8
    Playing Evil Genius reminds me of why I stopped buying computer games. It came out at a time when the people who made them got their jollies from making things frustrating and then mocking the users after release if they complained. And I loved it! Games these days have all sorts of conveniences for the fluoride generation that has hijacked gaming. These are the people giving EG a low score here btw. Go back to CoD you wreckers!
    In the decade since it was released gaming has taken an amazing nosedive, with everything being "casual friendly", which is code for never frustrating anyone ever, which is code for making boring games.
    Anybody who wants a classic example of how PC games used to deliberately use frustration to make games fun should buy Evil Genius. It`s one of very few Dungeon Keeper derivatives released which is good, and the graphics and sound are still great after all this time. And so is the game play. Once you get the hang of base construction and learn how to use different traps, doors, cameras and guards for the best result it is amazingly addictive.
    As for the negatives it really is time consuming and occasionally little happens. But on the other hand you can control this yourself to a certain extent: By being active plotting and carrying out crimes on the world map you attract hordes of agents and you`ll never be bored. Of course you won`t be able to defend your base either, but finding the right balance between world map activity and base security is one of the joys of the game, although never easy.
    There is an exploit which is hard to resist at the end of the tutorial, when your task is to kidnap a maid. If you just don`t do this at all and instead send all your people off to plunder on the world map you can just go to bed or get drunk and you`ll have millions of gold when you wake up/come back. This neutralizes what would otherwise have been the hardest part of EG: getting enough gold while being harassed by super agents But since it`s an alternative that requires patience, which is what my enemies in the "casual" gaming community do not have at all, I am prepared to forgive this crutch.
    The only real negative is that not only is it hard and long winded, but it is almost a must to have played through the game before you can know what to do when, how much and in what order and so have a reasonable chance at finishing the campaign. If you haven`t you`ll aggro all five super agents to your island at the same time and die, place entrances, rooms and hotels in bad places, get the wrong henchmen or an endless number of other things you`re just not likely to get right the first time around.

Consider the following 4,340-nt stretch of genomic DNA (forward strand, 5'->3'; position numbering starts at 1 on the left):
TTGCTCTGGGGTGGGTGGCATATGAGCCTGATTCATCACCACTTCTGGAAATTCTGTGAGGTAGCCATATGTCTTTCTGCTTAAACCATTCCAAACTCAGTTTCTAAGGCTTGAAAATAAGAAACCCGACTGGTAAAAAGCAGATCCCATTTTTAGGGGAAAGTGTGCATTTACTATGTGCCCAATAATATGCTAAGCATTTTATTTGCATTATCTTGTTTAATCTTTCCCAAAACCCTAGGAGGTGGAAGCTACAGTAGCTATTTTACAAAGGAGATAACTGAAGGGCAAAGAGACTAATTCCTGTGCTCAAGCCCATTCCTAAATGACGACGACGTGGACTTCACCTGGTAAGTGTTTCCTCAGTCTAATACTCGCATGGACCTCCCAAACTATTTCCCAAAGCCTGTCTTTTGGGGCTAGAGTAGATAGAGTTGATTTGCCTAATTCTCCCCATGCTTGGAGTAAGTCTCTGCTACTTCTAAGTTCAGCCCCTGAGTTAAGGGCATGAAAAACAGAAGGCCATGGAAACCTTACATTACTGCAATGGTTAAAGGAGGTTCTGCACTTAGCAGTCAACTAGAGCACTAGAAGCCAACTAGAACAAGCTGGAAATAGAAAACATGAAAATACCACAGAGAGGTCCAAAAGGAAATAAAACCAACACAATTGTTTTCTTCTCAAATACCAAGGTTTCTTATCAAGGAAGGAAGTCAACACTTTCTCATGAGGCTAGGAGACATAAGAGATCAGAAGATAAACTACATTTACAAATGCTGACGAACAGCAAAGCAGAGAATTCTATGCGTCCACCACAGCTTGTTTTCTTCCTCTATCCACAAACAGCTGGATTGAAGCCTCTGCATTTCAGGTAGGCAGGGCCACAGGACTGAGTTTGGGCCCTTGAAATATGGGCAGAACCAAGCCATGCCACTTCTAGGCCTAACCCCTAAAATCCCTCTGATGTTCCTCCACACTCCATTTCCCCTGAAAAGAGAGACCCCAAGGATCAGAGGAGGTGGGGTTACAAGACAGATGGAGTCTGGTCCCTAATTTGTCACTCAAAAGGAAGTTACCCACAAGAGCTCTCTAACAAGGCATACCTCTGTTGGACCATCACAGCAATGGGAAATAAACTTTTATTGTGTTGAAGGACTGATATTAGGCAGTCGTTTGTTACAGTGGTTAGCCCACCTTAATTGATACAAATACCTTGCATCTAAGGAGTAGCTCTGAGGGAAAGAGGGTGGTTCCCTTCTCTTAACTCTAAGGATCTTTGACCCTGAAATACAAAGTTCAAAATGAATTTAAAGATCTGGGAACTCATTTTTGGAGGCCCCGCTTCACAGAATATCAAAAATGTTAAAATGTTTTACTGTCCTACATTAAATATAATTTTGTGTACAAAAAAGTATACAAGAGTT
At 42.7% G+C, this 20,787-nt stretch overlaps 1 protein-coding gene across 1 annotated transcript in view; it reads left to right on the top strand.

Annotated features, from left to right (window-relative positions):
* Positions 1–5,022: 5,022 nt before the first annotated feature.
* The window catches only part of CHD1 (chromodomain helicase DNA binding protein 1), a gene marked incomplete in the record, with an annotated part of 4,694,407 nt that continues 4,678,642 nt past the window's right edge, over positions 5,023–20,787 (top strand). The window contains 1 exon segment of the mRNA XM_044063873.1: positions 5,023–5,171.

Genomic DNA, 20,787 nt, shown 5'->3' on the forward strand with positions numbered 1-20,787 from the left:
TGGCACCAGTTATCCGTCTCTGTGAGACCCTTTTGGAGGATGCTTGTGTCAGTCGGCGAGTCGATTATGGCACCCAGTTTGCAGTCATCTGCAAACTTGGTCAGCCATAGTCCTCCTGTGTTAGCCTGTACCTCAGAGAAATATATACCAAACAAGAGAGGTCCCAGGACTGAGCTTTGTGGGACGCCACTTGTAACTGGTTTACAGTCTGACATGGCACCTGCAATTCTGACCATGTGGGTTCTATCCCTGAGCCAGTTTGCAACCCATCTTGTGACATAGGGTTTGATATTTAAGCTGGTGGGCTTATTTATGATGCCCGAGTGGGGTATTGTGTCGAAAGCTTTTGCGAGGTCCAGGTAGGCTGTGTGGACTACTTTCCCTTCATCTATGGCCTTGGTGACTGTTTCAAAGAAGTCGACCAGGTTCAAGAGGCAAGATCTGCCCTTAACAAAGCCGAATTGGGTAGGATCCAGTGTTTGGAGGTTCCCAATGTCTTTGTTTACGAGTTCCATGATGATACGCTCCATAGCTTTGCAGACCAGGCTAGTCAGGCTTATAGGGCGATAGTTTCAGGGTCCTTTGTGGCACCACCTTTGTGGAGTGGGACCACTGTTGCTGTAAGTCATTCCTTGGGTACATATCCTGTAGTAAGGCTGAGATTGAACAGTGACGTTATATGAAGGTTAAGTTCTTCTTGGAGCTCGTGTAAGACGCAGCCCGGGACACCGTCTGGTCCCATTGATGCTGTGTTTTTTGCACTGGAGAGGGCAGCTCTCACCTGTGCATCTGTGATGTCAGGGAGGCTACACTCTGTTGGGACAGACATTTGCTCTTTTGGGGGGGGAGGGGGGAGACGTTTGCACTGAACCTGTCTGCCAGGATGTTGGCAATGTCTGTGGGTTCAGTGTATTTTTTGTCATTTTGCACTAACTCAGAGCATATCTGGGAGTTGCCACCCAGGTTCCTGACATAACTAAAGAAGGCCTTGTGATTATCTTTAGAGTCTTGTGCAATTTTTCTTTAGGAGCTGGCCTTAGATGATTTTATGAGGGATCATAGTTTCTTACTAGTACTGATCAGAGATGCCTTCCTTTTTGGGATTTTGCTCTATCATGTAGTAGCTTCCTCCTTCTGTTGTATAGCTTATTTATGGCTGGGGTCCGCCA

Other than that it`s great fun, and highly recommended foo anyone sick to death of "casual" gaming.
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  6. Jan 31, 2012
    7
    Ever dreamed of bettering James Bond? Well here's your chance. A great original concept which has still not been bettered. If you like simulation games but are looking for something a little different then look no further. Expand
  7. Dec 27, 2010
    5
    This would be a great game if the pacing wasn't so slow. It's extremely addictive and the concept is interesting. The game has a humorous style a la Theme Hospital, with funny animations and voice overs. However, the pace is intolerably slow and it takes forever for even the most simple things to be accomplished. It can take 30-40 minutes to complete a single mission as the units you select to send will ever-so-slowly walk to the helicopter point, slowly be flown away, arrive at the destination five minutes later, take part in a mission that takes 5 minutes to complete, and then half of them will die and you will fail the mission anyway.

    This could really have been fixed by a) a simple 'fast forward' type of button that makes everything move faster or b) making the area in which you can build your lair much larger and giving more room types etc so that whilst you're waiting for your minions to complete their missions you can entertain yourself by building things. As it was I got bored after the first couple of hours, since I'd built all the rooms available and didn't have much space left for future rooms, and I had nothing else to do except tag all the agents who came to be killed (which is extremely repetitive) and wait around. Game would be a lot more fun if it was sped up a bit and had a bit more variety. A free form mode would be great as well.
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See all 34 User Reviews